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Introduction | Overview | Structure | History | Factors affecting change in exchange rates | Daily trend of Danish krone | Weekly trend of Danish krone

Krone forms the official currency of Denmark and is also used in Greenland and Faroe Islands. It is abbreviated as kr, DKR or as Dkr in daily use. According to the ISO 4217 regulations, the official currency code of the Danish krone is DKK and the numeric code for the currency is 208. Krone is called "kroner" in plural terms and has its subunit in the form of "øre". Krone was established with the coming up of Scandinavian Monetary Union in 1873.


The word krone has its meaning as "crown" in the English language. Denmark is one of the highly technological agriculture countries in Europe and as well as in the world. The country is has its balance of payment in positive and this fact shows that Denmark has a well-settled industry setup, most of them indulging in the food and energy sectors. The developed economy of Denmark enjoys a comparatively stable currency as it is closely pegged to the euro. The self-governing provinces of Faroe Islands and Greenland also make use of the Danish currency, Faroe Islands generally use the Danish krone coins and Greenland use the banknotes as well.

The government in Denmark in 1999 preserved the Danish krone by bargaining the "opt outs" in the Maastricht Treaty due to the attachment of the majority of population with the krone but the country is still committed to opt the euro in near future as it is the member of the European union. The import and export of all the currencies in the country is free though any amount exceeding 15000 euro has to be declared with the customs.


The structure of the currency of Denmark comprise of coinage in 7 denominations and banknotes in 5 denominations. "Øre" forms the subunit to the Danish krone and divides one unit of the currency into 100 equal parts. The 7 denominations of krone coins include coins with the face values 25 and 50 øre, 1, 2, 5, 10 and 20 kroner. This current coin series was introduced over a period of 5 years from 1989 to 1993. The coins differentiate from each other according to the color sequences they are categorized into. The smaller denomination coins i.e. 25 and 50 øre coins are made from copper colored bronze, coins of denominations 1,2 and 5 kroner coins are minted from silver colored cupro- nickel alloy and 10 and 20 kroner coins are minted using golden colored aluminium bronze. These 3 different sequences of coinage bear 3 different images on the obverse sides of the coins. The copper colored coins have the image of crown of King Christian V, the silver colored coins have the monogram of Queen Margrethe II and the gold colored coins have the portraits of her on the obverse. The silver coins possess a hole in the center of the coins and the gold coins have got the coat of arms of Denmark engraved on their backside.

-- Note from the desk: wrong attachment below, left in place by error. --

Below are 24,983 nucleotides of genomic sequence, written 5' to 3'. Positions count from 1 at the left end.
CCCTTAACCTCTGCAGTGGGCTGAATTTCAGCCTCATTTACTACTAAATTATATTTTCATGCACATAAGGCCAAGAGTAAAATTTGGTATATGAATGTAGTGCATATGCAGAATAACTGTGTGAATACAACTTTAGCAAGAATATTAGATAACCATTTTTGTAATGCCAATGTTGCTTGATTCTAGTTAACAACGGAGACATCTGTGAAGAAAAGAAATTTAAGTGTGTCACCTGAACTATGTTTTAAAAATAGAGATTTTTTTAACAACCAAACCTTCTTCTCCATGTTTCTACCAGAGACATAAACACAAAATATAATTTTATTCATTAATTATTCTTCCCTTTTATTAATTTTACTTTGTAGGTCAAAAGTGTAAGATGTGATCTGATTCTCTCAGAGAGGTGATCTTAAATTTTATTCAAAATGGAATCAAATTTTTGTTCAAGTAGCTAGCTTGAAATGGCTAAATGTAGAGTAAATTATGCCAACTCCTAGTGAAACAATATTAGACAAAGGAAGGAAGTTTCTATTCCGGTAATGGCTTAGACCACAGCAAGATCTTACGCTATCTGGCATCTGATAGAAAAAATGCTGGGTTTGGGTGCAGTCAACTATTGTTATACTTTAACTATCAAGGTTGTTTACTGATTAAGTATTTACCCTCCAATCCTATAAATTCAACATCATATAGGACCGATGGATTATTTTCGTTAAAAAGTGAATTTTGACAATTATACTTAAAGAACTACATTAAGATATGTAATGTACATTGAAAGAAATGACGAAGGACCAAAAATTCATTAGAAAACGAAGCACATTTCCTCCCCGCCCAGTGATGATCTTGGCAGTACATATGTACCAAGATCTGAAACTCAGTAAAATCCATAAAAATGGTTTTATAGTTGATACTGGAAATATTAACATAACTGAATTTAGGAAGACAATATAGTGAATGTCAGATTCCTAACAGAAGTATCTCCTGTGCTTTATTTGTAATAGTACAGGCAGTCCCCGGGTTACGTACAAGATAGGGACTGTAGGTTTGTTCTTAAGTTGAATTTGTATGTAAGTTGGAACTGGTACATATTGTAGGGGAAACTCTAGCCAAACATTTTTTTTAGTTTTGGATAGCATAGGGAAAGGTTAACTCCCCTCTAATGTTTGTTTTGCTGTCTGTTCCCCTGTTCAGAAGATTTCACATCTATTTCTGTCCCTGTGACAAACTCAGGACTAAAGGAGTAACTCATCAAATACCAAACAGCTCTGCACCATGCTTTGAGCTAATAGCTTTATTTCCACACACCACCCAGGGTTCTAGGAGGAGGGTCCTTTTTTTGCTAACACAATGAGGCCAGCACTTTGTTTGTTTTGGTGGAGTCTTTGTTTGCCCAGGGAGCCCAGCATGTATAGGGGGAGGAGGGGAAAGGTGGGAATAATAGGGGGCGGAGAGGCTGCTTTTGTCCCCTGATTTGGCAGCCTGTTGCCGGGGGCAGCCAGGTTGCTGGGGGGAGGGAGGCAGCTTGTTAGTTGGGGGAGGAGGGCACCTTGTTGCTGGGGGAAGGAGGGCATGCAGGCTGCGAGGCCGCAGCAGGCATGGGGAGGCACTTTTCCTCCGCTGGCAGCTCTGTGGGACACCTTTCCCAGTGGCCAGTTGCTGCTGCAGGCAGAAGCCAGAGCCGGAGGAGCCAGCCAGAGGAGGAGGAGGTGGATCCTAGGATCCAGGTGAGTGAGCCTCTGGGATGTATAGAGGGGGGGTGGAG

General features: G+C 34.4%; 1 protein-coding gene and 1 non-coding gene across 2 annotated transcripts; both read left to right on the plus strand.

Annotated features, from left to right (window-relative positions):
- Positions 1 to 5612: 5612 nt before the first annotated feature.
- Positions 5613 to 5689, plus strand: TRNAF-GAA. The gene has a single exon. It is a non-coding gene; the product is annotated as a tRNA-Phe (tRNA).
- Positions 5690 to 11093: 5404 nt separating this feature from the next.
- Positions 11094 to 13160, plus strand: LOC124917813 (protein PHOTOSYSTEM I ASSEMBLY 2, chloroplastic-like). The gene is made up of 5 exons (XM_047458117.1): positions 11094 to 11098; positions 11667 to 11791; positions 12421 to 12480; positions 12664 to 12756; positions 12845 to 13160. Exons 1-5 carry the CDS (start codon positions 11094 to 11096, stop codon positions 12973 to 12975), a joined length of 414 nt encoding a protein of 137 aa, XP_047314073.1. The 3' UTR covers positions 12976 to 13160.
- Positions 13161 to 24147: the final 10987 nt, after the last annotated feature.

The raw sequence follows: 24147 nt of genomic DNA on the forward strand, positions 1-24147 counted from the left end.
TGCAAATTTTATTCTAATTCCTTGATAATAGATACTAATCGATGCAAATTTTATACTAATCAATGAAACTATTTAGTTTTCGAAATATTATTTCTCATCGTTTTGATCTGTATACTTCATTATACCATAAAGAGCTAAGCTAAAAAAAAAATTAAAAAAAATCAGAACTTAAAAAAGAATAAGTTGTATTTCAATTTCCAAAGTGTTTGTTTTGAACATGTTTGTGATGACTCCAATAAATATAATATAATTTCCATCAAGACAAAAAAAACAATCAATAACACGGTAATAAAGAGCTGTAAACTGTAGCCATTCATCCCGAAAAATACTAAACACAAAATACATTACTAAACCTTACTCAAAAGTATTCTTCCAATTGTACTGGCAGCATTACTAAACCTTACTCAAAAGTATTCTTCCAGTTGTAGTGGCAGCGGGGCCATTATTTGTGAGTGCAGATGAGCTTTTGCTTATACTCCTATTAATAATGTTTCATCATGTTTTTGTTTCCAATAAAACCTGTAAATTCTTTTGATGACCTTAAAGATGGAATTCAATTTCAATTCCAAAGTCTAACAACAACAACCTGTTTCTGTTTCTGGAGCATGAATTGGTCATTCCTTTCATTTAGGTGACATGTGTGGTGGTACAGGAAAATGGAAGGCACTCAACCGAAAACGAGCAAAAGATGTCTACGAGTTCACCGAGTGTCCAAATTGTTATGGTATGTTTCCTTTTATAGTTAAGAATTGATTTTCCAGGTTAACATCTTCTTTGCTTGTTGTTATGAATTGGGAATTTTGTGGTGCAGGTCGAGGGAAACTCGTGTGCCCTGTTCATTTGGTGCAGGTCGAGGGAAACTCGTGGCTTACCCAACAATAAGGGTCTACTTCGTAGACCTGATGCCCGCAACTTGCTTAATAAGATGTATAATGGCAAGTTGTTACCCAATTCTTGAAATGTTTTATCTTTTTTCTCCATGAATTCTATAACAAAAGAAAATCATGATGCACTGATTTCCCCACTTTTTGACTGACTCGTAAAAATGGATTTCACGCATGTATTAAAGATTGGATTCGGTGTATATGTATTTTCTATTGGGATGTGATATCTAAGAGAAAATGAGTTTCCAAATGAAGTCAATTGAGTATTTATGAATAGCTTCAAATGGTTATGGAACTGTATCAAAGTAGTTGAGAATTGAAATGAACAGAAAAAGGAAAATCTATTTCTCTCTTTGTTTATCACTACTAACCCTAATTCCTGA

The krone banknotes include the notes in 5 denominations that are 50, 100, 200, 500 and 1000 kroner. The front sides of the notes have got images of the portraits of important people in the history of Denmark and the backsides of the notes show symbolic images. The 50 kroner banknote is the smallest krone note in circulation and it has the portrait of Karen Blixen - famous writer. 100 kroner banknote is often called the principal note in the series, as it constitutes almost half of the notes in circulation in the country. The portrait on the 100 kroner note is of composer Carl Nielsen. An image of Johanne Luise Heiberg, actress, is depicted on the 200 kroner note and the 500 kroner note shows the image of the Nobel prize winner from Denmark, Neils Bohr. The obverse side of the 1000 kroner bank note bears a double portrait of artists Anna and Michael Ancher. The list below mentions the images that are shown on the backside of the banknotes